Renovating, remodeling, and improving your home can be excellent for gaining extra space or giving an older home a makeover. The day may come when you want or need to sell. It’s important to realize that not all home improvements are created equal. Some renovations add resale value to your home, and some do not. Which home projects aren’t good for resale value and may make it more difficult to sell? Here’s how to tell the difference.
Renovations with the Highest Resale Value
Particular home improvement projects boost your resale more than others. Remodeling kitchens, bathrooms, outdoor improvements, roof, and window replacement generally have the best financial impact on resale.
But, some projects can negatively affect resale value.
Which Home Projects Aren’t Good for Resale Value?
Almost any project has the potential to affect resale value negatively. The general rule is that the more the changes suit your particular lifestyle or taste, the less likely they’re to impact resale positively. It doesn’t’ mean you shouldn’t personalize your home improvement. It just means that you shouldn’t expect it to add value and anticipate that it might make it more difficult to sell.
Here are some general indicators that a project might negatively affect resale.
Unless you’re in a very high-end home, the highest-quality upgrades often don’t have the return of mid-range improvements.
Rooms that Don’t Fit the Floor Plan
Converting a back patio to a family room may be an excellent way to add space. But, if your dining room window peers into the family room, it probably won’t be well-loved by future buyers.
Buyers like to have garages. While it may give you much-needed space, converting this space won’t increase the home value and may make it more difficult to sell.
Installing Swimming Pool
When it comes to a swimming pool, it could prove to be more of a hindrance than a help. Some buyers may see it as a safety hazard or maintenance they would rather not have. Another thing to consider is whether it’s usable most of the year.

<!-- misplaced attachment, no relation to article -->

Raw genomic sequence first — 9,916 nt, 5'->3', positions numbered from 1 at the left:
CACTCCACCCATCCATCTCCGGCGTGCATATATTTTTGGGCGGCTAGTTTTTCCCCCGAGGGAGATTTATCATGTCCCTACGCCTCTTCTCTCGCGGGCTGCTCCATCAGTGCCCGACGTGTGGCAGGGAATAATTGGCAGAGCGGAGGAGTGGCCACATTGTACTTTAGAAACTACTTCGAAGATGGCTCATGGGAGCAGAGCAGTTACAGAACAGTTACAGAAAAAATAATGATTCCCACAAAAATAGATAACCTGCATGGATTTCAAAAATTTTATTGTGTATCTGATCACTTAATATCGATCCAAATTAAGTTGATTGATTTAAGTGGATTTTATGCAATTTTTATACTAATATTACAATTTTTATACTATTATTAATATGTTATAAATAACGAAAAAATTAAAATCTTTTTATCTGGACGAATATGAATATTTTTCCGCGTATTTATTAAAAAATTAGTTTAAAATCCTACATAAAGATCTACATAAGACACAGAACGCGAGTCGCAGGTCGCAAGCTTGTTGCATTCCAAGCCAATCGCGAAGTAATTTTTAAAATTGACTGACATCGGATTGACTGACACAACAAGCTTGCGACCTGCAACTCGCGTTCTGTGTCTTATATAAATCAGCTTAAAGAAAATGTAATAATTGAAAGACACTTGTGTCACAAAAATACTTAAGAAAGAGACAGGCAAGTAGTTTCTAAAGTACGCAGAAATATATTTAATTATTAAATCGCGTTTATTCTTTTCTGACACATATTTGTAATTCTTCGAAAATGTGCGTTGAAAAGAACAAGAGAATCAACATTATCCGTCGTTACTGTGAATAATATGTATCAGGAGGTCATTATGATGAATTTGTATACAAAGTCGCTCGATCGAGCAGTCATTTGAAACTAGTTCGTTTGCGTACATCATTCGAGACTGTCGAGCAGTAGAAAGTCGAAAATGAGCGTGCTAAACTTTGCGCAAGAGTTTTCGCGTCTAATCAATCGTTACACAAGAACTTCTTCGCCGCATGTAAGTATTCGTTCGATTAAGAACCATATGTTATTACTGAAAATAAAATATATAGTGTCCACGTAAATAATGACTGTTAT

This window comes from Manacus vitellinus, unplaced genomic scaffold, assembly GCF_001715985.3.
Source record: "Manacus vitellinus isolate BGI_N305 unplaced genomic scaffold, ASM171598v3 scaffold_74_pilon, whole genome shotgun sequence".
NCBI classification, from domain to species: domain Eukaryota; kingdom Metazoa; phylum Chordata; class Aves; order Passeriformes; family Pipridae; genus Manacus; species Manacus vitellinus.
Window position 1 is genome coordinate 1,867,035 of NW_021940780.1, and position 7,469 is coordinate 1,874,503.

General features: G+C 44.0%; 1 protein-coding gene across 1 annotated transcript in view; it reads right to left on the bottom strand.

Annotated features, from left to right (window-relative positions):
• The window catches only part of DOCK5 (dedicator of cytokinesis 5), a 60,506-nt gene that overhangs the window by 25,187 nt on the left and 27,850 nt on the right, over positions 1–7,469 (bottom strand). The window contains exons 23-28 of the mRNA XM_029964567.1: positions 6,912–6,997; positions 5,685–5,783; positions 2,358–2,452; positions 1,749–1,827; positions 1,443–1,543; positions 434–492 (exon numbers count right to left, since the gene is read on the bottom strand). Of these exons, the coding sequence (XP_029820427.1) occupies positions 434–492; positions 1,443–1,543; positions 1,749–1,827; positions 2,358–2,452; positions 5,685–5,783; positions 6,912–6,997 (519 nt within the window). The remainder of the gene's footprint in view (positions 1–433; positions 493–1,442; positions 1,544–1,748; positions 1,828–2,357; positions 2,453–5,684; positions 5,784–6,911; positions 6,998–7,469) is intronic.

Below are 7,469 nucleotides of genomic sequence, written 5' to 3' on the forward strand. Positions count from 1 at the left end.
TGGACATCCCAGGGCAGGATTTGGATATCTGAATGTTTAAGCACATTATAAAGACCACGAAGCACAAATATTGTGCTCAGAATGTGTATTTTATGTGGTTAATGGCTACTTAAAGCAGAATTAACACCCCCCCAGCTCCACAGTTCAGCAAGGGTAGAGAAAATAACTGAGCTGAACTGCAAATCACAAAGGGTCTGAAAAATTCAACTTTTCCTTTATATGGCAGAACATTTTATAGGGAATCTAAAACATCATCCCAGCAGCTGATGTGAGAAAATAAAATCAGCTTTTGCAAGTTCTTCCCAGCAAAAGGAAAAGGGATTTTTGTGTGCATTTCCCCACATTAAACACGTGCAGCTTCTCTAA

Consider where you live. A pool may be real selling points in parts of Florida and California but could be a serious liability in Minnesota or Wisconsin.
Other Factors to Consider
Even if you do the right kind of projects, you aren’t guaranteed a high return on your investment. Here are other factors to consider before deciding which projects to complete.
- Your changes should conform to the neighborhood. While you don’t want to have the cheapest renovations in a home, you want to be sure that it is in line with the style of the house and area.
- Upgrades to a newer home won’t have the same impact as in an older home. A kitchen upgrade for a newer home won’t render the same return as in an older home.
- Any upgrades should keep in sync with the rest of the house. Focusing narrowly on one room can be a mistake. If the home was updated thirty years ago, consider spreading the budget out over the whole house for the biggest impact.
- Stay within the price range for similar homes. Spending $30,000 remodeling a kitchen with top-of-the-line appliances in a home that costs $150,000 won’t have nearly the return the same remodel would in a $500,000 home.
Be Realistic About the Value of Home Improvements
Most home improvements add value to your home, but some can be a hindrance. As long as you stay realistic about the value of home improvements, you’ll add value and enjoyment to the home while you live there.
Do you live in the Northwest Arkansas area? Are you considering renovating your home? CL Webb Construction has the expertise you need to get your project off on the right foot. We specialize in kitchen and bathroom remodeling, exterior and interior upgrades and repairs, and more. Contact us today, and let’s discuss your vision.